“It’s Groundhog Day, except…” is a fairly easy way of describing most movies that feature a time loop situation, it tells everyone exactly what to expect right off the bat. For example, Happy Death Day is “It’s Groundhog Day, except there’s a killer on the loose”. Well, when it comes to describing the oddly relaxing Palm Springs, one could quite easily say “It’s Groundhog Day…. with a pool”.
The idea of technology gaining sentience and turning evil is old hat at this point. Chances are good that you’ve seen something that’s used this as a foundation for the narrative, be it the iconic 2001 A Space Odyssey or the recent Child’s Play remake or even some episodes of the Simpsons Treehouse of Horror (the ones with either the killer Krusty doll or the Pierce Brosnan murder house). It’s a classic bit of Sci-fi that is usually just a twist on the old Frankenstein tale, in that a thing man created is what will actually destroy man. It’s a interesting little idea that can end up creating some interesting stories… unless you give the AI the voice of Bustopher Jones from Cats and then we might have a problem.
At the time I write this, I will have seen a little over 150 films so far this year. Considering that 2020 has been a roaring dumpster fire for cinema with every film seemingly moved to some point in the future, that’s not a bad total. Here’s a bad total though, out of those 150+ films you wanna take a guess how many of them featured an LGBT person as one of the named main characters? 15. 15! 15!! That’s one in every ten films that feature a character that openly identifies as either L, G, B or T.
In the romance genre there is an interesting variation that I will lovingly refer to as the “Oops, cancer” film. We’ve seen the story play out before numerous times, boy meets girl, boy falls in love with girl, either girl or boy gets terminal cancer in a way that’s handled with all the grace of the breast cancer reveal in The Room. Recent saccharine films with this story include I Still Believe, a film that was more about preaching the word of god than telling a story about a couple in love going against a powerful disease, and Irreplaceable You, which took the “Oops, cancer” moment and used it as a jumping off point for a film about a dying wife trying to set her husband up with someone to look after him when she’s gone. The films made with this “Oops, cancer” reveal currently take up a solid quarter of the lifetime TV movie schedule. It’s also a film trope that lives and dies on the charm and liability of its leads… so, how does All My Life fare? Better than most, but it still has problems.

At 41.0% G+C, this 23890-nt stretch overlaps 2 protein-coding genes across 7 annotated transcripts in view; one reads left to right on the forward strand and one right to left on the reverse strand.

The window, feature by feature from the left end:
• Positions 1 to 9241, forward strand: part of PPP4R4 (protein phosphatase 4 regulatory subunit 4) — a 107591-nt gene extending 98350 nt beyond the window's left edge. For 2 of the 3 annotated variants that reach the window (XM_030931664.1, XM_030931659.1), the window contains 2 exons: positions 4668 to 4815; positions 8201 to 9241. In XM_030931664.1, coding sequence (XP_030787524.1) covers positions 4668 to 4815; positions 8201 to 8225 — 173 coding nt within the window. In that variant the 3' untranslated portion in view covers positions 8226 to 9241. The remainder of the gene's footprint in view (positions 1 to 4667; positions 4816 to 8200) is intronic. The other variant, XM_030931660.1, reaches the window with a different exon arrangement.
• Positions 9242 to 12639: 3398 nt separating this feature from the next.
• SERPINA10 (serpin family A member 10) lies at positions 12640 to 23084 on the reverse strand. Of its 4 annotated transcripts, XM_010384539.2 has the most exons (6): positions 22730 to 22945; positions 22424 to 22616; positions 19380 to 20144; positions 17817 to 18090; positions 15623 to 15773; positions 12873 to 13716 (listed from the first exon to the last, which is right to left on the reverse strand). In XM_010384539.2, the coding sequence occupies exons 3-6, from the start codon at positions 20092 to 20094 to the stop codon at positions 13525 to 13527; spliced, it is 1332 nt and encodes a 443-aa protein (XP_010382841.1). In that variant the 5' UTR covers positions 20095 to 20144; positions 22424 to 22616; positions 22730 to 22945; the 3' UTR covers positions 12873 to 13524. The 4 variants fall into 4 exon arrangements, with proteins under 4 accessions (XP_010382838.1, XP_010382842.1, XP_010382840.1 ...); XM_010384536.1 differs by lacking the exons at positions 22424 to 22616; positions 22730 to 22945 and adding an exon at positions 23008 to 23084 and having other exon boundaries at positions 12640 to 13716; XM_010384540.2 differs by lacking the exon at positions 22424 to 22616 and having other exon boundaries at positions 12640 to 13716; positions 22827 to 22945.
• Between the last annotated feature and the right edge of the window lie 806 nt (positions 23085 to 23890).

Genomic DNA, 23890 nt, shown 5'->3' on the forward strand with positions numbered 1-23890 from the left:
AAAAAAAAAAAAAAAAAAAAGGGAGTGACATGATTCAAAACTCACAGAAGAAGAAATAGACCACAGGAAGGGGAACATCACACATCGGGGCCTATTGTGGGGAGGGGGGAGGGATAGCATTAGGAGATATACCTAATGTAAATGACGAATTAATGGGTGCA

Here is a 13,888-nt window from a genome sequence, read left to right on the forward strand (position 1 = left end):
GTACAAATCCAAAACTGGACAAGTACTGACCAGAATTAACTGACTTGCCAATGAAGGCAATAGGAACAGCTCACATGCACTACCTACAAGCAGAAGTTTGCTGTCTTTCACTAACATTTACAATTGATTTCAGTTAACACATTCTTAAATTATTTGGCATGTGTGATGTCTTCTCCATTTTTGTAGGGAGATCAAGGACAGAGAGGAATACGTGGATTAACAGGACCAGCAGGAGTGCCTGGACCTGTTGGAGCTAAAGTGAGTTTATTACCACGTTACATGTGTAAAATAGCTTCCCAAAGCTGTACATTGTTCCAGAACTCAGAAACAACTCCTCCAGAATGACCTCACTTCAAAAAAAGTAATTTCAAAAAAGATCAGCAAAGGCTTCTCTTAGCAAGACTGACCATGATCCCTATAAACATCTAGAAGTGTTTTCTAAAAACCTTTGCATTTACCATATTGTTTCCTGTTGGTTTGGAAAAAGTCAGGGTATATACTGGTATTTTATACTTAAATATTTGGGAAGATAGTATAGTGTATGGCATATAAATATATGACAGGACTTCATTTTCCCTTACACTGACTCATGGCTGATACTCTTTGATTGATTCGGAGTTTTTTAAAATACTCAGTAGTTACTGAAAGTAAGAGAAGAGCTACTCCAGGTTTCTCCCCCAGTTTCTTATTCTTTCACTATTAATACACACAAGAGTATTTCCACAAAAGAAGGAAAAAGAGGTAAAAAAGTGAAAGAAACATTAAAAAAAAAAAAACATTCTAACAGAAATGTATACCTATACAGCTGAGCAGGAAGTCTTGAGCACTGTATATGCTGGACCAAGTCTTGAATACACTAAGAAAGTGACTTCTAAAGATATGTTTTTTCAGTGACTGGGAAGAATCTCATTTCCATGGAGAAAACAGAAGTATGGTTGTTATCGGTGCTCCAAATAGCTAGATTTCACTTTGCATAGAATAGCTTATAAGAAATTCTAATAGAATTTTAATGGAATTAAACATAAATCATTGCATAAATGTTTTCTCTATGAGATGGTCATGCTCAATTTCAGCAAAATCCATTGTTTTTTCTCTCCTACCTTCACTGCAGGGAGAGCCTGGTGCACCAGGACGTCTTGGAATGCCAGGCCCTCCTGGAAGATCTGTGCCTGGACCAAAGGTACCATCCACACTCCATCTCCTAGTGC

So, we’re approaching the final quarter of the year. The home stretch. The time when the fat lady starts warming up so she can hit the high note. The point when everyone should have started working on the “Good Fucking Riddance 2020” banners that we will all be hanging up because this year has been, to quote Jake Tapper, a hot mess inside a dumpster fire inside a train wreck. This has definitely been reflected in what has been available at the cinema.
Some sex comedies question the human condition and our reliance on the act that the French call “the little death” in order to create a connection, some sex comedies mock the societal hangups we have regarding the act that is required to create life and some sex comedies point at some of the absurd elements of the sexual act itself… then there are the sex comedies that appear to be written by people who have never even heard of the concept of sex and wouldn’t know what to do if you handed them written instructions regarding what parts go where. That’s the best way I can explain something as completely unfunny as A Nice Girl Like You.
Sometimes, you just want to watch a film where you know the ending before the movie even starts. You just want something that’s safe and digestible, something that you can call the ending absolutely perfectly from the second that you hear the basic setup. In this turbulent world where every day feels like a month and every one of those day-months feels like a free flowing fountain of frenetic feelings, sometimes you just want stability. You want a film you can set your watch to, pop it on and know every step on the way and know that it’s going to be a fun ride. You want a guarantee… Love, Guaranteed.
2019 brought the hit series After to cinemas and… it was awful. A bland flavourless movie that only exists because the One Direction fanfiction it’s based on did well online. It made about $12 million on a $14 million budget and in a fair world that would mean the series died there… of course, that’s just the domestic total. Worldwide, After made (I swear I’m not joking here) $69 million and therefore it was going to get a sequel. Now, the first film was spectacularly bland so surely the second film is going to be just as bland right? Right?
…So, this is somehow less original than 50 Shades of Grey and a lot less interesting.
On August 24th, video emerged of Jacob Blake being shot 7 times in the back by police officers. He was not resisting arrest, he was not armed, he was not in any way a danger to the officers. He was getting into his car after breaking up a fight and was shot by police 7 times IN THE BACK (that ‘in the back’ part is why I’m not going to be hearing your counter arguments on this. not kidding, don’t bother trying to justify this, you can not). Now, fortunately (at the time I type this) Jacob survived this attempted murder by the police, although he is paralysed from the waist down but he is just another in a long line of unarmed black men who have been shot by police who disproportionately shoot unarmed black men.